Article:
Of course, I'm not the first to notice that software (or, OO software, anyway) has the scale free property. These folks have done a bunch of interesting work on the scale-free nature of the object graph in running systems, and also in various static properties of code. I might just, though, be the first person to observe that the distributions are quantitatively different for different design methodologies.
What the Wellington group are trying to do is disprove what they call the Lego Hypothesis, that all software can be built out of lots of small interchangeable components. Instead, they claim, because of the scale-free nature of software, the biggest components in bigger systems will be bigger than the biggest ones in smaller systems. I'd read some of this research before, but had forgotten that--conciously, anyway--until reminded of it by Kent Beck. Thanks, Kent.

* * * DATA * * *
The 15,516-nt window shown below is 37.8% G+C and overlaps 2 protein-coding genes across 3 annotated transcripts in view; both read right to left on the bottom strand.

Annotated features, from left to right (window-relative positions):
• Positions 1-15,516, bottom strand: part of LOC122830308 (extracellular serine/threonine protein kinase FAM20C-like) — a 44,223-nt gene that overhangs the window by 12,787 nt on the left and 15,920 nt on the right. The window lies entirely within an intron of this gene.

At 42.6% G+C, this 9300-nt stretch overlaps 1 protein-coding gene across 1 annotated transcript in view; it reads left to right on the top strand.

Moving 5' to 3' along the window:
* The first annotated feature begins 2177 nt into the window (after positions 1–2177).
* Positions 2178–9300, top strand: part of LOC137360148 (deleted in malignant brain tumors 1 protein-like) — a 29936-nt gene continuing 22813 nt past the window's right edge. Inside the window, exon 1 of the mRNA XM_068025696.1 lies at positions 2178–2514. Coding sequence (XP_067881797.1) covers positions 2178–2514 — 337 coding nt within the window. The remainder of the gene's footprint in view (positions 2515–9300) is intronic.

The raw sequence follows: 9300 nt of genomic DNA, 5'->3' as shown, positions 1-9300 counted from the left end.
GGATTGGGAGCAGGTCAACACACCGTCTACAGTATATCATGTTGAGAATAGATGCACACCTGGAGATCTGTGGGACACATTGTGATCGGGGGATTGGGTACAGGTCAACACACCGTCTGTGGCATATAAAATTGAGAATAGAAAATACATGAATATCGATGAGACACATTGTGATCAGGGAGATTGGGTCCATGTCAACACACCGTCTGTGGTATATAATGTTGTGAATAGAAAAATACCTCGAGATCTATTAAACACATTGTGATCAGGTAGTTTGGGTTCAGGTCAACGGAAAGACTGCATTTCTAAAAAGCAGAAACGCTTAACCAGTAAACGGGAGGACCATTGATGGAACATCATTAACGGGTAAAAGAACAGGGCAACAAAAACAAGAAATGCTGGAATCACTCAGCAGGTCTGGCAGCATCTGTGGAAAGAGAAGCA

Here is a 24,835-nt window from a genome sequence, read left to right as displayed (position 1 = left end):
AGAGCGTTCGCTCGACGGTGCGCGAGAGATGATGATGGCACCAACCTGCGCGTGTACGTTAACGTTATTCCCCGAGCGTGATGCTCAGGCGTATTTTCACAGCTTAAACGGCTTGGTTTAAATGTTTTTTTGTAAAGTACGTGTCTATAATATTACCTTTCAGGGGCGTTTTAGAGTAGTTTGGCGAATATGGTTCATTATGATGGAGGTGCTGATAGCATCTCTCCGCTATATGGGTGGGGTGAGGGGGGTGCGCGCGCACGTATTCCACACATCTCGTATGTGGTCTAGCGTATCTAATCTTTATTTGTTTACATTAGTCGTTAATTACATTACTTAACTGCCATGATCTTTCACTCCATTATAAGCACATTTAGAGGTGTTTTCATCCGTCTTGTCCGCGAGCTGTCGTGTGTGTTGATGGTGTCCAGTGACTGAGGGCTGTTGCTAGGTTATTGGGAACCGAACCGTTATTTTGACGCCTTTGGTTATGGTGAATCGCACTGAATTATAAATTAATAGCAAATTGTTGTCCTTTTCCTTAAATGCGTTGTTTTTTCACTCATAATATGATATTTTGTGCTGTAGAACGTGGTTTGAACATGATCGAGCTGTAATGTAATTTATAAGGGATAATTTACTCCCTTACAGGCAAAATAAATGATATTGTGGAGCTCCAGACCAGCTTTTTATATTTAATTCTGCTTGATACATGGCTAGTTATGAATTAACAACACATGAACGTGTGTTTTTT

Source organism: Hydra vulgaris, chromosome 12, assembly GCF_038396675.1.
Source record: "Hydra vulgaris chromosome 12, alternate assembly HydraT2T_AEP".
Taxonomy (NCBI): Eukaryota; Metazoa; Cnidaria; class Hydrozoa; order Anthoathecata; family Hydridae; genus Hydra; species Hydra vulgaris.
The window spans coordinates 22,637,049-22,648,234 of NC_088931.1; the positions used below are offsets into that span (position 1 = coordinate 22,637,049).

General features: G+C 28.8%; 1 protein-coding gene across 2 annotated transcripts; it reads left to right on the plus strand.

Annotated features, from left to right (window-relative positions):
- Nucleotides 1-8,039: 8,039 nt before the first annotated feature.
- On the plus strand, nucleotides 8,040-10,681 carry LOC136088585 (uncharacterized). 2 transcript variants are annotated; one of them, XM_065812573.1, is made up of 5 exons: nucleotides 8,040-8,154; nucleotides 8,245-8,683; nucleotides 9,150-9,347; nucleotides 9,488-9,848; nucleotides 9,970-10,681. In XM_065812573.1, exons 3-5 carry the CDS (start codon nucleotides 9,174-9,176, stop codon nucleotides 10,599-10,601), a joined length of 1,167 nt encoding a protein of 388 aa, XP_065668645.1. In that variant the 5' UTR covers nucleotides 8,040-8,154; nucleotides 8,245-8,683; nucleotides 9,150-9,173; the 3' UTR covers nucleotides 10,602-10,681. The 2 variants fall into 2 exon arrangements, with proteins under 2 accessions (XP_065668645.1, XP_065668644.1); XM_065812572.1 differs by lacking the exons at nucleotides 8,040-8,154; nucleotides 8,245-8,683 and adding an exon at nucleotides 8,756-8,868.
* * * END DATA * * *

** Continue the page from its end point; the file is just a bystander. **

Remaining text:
The story continues here.